Tuesday, September 30, 2014

Knitting a sculpture of Great Salt Lake overlooking Great Salt Lake

I am attempting to knit a sculpture. It is an experiment and might not work out but I want to submit something to the Utah Arts and Museum Painting and Sculpture exhibition and some of my pieces are just too “crafty” (read functional) to be submitted.

I, of course, am still interested in Great Salt Lake and lately I have been ruminating on its changing nature. Every time I go out there, the lake seems to be shrinking. It is almost at historic lows right now so the outline of the lake is very different than in past years. It became very clear when my husband and I took a trip on Skyline drive last weekend in the mountains above Bountiful, Utah. The view of the lake is spectacular but the low levels are very apparent.

The lake’s shoreline becomes more and more salty and white from the evaporating water. On the northern shores, the white becomes tinged with pink from the halorarchaea. The north arm of the lake is super saturated with salt and the bacteria flourish so the water is noticeably pink. So much so that you can see the difference from Google Earth! The north side became more salty when the Lucin Cutoff railroad causeway was built across the lake in the 1950s creating two distinct environments in the lake. Several reasons are given for this difference and you can read about them here if you are interested…or are a layperson Eco-geek like me.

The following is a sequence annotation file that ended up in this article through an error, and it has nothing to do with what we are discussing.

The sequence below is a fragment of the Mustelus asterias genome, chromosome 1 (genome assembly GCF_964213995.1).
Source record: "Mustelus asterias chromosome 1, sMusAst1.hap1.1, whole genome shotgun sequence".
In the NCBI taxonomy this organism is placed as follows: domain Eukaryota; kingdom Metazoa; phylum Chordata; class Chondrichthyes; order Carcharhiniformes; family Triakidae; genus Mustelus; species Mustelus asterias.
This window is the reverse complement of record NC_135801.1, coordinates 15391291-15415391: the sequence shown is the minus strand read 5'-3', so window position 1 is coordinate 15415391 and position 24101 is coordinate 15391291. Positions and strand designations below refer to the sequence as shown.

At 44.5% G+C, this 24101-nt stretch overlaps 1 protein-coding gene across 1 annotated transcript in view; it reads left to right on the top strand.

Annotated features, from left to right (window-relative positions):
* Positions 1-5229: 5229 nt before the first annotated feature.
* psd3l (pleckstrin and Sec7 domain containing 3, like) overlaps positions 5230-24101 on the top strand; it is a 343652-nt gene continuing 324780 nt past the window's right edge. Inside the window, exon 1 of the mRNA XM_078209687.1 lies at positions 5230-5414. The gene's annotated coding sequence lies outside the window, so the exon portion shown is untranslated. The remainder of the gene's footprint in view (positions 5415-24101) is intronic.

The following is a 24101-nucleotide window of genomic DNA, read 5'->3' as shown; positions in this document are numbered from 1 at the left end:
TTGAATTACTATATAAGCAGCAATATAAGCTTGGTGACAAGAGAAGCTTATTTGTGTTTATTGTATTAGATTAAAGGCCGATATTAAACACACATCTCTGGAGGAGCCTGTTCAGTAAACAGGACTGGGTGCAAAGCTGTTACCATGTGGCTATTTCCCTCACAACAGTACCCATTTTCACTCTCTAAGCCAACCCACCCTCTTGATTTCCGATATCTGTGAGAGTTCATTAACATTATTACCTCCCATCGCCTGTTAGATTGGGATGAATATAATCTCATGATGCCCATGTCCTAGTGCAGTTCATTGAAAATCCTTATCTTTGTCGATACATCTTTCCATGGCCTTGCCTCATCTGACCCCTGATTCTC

All this crazy chaos of the lake has captured my attention. I am trying to knit a cross section of the lake showing the growing salty shores, the blue south arm, the pink north arm, and the pink-tinged salt. I am knitting it with steel and silk yarn that can be sculpted and molded when I am done. You can see me knitting the sculpture while overlooking the lake above. Like I said, this is an experiment. Stay tuned to see how it turns out.

Saturday, September 6, 2014

Golden Spike!

This year, I have visited Spiral Jetty no less than five times, which means that I have also visited the Golden Spike National Historic Site five times. Golden Spike is the last chance for a bathroom before driving out to Rozel Point so of course we have to stop. But beyond that, the historic site is really a destination in itself for the majority of the non-art-nerds from all over the world. It was at Promontory Point at the northern end of Great Salt Lake that the two railroads met in 1869 to complete the first transcontinental railroad in American history.

Apparently, there was a lotof pomp and circumstance around the event. With drunken officials, multiple spikes and some staged events for dramatic purposes. Today there are reproduction engines that perform (with live steam!) every Saturday. The shocking thing is that the real golden spike is not even at the visitor’s center. It is at Stanford University in California.

The Golden Spike visitor center apparently has a reproduction.

With all of my visits this year, I thought I would create some quick-to-knit socks that evoke the great colors of the railroad ties and the golden spike. The textures, colors, and even the little railroad heel all remind me of the crazy way humans like to commemorate important events, with precious metals and ceremony.

So to commemorate visiting the Golden Spike National Historic Site five times (so far) this year, I have created the Golden Spike socks, maybe I should engrave something on them…